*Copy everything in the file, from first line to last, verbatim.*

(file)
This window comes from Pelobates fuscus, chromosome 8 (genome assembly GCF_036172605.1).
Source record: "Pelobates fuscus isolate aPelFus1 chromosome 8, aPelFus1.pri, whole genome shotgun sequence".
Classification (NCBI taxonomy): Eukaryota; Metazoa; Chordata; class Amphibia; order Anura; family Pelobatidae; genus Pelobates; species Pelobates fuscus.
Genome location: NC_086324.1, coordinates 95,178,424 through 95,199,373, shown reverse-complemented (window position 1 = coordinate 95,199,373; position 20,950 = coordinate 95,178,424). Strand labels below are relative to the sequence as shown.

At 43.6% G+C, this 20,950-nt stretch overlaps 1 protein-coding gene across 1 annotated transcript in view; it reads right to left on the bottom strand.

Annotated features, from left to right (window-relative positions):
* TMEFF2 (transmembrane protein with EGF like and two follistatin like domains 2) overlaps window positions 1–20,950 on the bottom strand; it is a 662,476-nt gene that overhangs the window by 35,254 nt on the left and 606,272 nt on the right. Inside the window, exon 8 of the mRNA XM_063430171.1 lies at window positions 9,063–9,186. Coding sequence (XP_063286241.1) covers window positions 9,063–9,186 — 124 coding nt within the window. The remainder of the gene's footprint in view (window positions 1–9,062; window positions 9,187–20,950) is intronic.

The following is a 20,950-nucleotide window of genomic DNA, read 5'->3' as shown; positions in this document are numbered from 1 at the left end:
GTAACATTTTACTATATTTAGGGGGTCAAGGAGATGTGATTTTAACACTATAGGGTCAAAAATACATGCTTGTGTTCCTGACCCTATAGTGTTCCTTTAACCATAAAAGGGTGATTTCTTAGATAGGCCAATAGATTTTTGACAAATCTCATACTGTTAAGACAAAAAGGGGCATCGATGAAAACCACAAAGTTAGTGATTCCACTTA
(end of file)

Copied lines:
This window comes from Pelobates fuscus, chromosome 8 (genome assembly GCF_036172605.1).
Source record: "Pelobates fuscus isolate aPelFus1 chromosome 8, aPelFus1.pri, whole genome shotgun sequence".
Classification (NCBI taxonomy): Eukaryota; Metazoa; Chordata; class Amphibia; order Anura; family Pelobatidae; genus Pelobates; species Pelobates fuscus.
Genome location: NC_086324.1, coordinates 95,178,424 through 95,199,373, shown reverse-complemented (window position 1 = coordinate 95,199,373; position 20,950 = coordinate 95,178,424). Strand labels below are relative to the sequence as shown.

At 43.6% G+C, this 20,950-nt stretch overlaps 1 protein-coding gene across 1 annotated transcript in view; it reads right to left on the bottom strand.

Annotated features, from left to right (window-relative positions):
* TMEFF2 (transmembrane protein with EGF like and two follistatin like domains 2) overlaps window positions 1–20,950 on the bottom strand; it is a 662,476-nt gene that overhangs the window by 35,254 nt on the left and 606,272 nt on the right. Inside the window, exon 8 of the mRNA XM_063430171.1 lies at window positions 9,063–9,186. Coding sequence (XP_063286241.1) covers window positions 9,063–9,186 — 124 coding nt within the window. The remainder of the gene's footprint in view (window positions 1–9,062; window positions 9,187–20,950) is intronic.

The following is a 20,950-nucleotide window of genomic DNA, read 5'->3' as shown; positions in this document are numbered from 1 at the left end:
GTAACATTTTACTATATTTAGGGGGTCAAGGAGATGTGATTTTAACACTATAGGGTCAAAAATACATGCTTGTGTTCCTGACCCTATAGTGTTCCTTTAACCATAAAAGGGTGATTTCTTAGATAGGCCAATAGATTTTTGACAAATCTCATACTGTTAAGACAAAAAGGGGCATCGATGAAAACCACAAAGTTAGTGATTCCACTTA